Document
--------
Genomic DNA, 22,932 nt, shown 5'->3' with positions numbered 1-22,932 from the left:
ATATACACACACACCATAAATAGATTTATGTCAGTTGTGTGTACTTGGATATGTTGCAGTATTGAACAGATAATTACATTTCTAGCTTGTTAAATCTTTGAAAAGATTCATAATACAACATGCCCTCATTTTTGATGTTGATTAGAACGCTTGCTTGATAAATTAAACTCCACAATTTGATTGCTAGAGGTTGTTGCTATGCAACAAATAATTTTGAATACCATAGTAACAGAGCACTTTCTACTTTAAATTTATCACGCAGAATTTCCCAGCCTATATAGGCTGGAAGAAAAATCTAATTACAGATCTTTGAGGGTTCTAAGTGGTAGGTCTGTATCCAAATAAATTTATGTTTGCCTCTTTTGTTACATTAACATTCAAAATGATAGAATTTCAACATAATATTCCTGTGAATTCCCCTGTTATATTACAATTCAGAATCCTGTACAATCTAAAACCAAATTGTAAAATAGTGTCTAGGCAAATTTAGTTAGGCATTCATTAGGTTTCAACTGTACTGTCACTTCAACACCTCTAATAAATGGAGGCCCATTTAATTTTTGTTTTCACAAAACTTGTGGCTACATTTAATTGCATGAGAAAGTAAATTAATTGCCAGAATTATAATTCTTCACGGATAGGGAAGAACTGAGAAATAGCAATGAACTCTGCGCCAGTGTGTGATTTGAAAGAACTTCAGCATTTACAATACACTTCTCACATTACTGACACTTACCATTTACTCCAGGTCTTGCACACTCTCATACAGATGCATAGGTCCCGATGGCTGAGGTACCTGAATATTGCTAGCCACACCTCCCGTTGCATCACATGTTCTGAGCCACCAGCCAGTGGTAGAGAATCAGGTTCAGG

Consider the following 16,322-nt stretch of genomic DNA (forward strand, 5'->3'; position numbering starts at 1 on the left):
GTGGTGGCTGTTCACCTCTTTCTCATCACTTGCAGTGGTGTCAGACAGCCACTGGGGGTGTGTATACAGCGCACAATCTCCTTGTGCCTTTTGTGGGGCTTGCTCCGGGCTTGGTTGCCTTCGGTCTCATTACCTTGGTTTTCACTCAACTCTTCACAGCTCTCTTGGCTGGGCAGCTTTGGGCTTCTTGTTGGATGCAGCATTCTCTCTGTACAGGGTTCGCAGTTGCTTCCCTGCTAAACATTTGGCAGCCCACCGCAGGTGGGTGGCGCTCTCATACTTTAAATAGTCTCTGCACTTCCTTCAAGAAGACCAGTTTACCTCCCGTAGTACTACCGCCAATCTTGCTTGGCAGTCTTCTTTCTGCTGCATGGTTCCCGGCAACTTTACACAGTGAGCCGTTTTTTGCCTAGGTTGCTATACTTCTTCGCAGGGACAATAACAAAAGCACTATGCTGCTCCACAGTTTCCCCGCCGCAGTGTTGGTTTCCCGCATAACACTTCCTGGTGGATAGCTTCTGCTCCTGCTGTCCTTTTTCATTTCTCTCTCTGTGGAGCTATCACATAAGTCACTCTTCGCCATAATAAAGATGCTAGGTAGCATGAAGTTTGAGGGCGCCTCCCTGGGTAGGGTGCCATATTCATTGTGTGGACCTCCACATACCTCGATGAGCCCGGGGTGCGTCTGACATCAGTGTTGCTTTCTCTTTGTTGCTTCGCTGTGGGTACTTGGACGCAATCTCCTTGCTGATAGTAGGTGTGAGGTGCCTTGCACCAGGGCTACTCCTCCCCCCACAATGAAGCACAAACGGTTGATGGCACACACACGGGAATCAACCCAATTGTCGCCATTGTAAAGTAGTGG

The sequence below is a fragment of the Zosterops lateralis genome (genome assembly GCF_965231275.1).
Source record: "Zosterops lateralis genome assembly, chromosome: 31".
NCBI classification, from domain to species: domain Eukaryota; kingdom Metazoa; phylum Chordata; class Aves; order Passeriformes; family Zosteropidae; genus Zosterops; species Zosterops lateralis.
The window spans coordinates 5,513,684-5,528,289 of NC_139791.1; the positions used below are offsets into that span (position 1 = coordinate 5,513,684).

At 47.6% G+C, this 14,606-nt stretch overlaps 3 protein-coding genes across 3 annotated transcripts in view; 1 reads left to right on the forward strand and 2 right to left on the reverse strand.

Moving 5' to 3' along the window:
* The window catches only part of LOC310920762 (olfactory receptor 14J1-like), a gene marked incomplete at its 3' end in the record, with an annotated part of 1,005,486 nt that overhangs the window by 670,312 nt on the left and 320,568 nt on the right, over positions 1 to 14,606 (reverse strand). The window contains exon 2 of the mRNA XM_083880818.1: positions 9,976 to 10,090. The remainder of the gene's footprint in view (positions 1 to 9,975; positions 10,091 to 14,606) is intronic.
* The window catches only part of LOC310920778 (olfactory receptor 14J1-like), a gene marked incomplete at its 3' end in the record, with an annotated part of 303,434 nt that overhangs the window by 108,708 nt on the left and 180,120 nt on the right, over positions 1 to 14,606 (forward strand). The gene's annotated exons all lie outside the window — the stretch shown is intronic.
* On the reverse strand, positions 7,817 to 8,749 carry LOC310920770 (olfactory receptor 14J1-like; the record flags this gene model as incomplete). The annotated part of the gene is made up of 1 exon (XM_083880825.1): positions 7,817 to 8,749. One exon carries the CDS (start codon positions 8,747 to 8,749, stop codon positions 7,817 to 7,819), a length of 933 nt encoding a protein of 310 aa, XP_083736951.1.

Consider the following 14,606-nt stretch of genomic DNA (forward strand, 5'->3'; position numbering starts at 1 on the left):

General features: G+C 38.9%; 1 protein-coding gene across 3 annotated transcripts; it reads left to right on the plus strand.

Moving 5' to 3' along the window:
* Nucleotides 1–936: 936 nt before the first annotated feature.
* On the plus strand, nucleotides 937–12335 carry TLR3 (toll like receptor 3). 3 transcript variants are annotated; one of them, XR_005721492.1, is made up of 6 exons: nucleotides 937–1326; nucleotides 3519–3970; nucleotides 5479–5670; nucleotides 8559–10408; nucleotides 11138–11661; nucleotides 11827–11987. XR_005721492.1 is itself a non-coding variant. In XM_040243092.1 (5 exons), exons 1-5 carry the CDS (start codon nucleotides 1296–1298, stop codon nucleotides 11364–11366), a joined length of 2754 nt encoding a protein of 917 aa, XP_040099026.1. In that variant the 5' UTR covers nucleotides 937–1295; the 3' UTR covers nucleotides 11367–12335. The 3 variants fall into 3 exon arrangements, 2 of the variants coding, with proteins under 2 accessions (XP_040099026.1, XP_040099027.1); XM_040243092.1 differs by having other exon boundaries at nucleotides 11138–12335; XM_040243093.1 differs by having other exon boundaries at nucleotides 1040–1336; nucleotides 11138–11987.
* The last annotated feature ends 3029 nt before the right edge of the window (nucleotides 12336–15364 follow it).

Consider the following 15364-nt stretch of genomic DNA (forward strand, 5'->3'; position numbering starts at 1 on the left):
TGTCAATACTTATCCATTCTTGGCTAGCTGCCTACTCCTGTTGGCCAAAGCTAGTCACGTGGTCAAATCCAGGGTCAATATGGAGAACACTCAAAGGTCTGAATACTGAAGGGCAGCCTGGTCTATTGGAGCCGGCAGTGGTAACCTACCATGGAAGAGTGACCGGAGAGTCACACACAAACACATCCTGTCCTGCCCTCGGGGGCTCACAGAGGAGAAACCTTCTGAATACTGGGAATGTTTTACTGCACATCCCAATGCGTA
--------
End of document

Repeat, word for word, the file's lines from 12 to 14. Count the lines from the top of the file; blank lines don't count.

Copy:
* The window catches only part of LOC310920778 (olfactory receptor 14J1-like), a gene marked incomplete at its 3' end in the record, with an annotated part of 303,434 nt that overhangs the window by 108,708 nt on the left and 180,120 nt on the right, over positions 1 to 14,606 (forward strand). The gene's annotated exons all lie outside the window — the stretch shown is intronic.
* On the reverse strand, positions 7,817 to 8,749 carry LOC310920770 (olfactory receptor 14J1-like; the record flags this gene model as incomplete). The annotated part of the gene is made up of 1 exon (XM_083880825.1): positions 7,817 to 8,749. One exon carries the CDS (start codon positions 8,747 to 8,749, stop codon positions 7,817 to 7,819), a length of 933 nt encoding a protein of 310 aa, XP_083736951.1.

Consider the following 14,606-nt stretch of genomic DNA (forward strand, 5'->3'; position numbering starts at 1 on the left):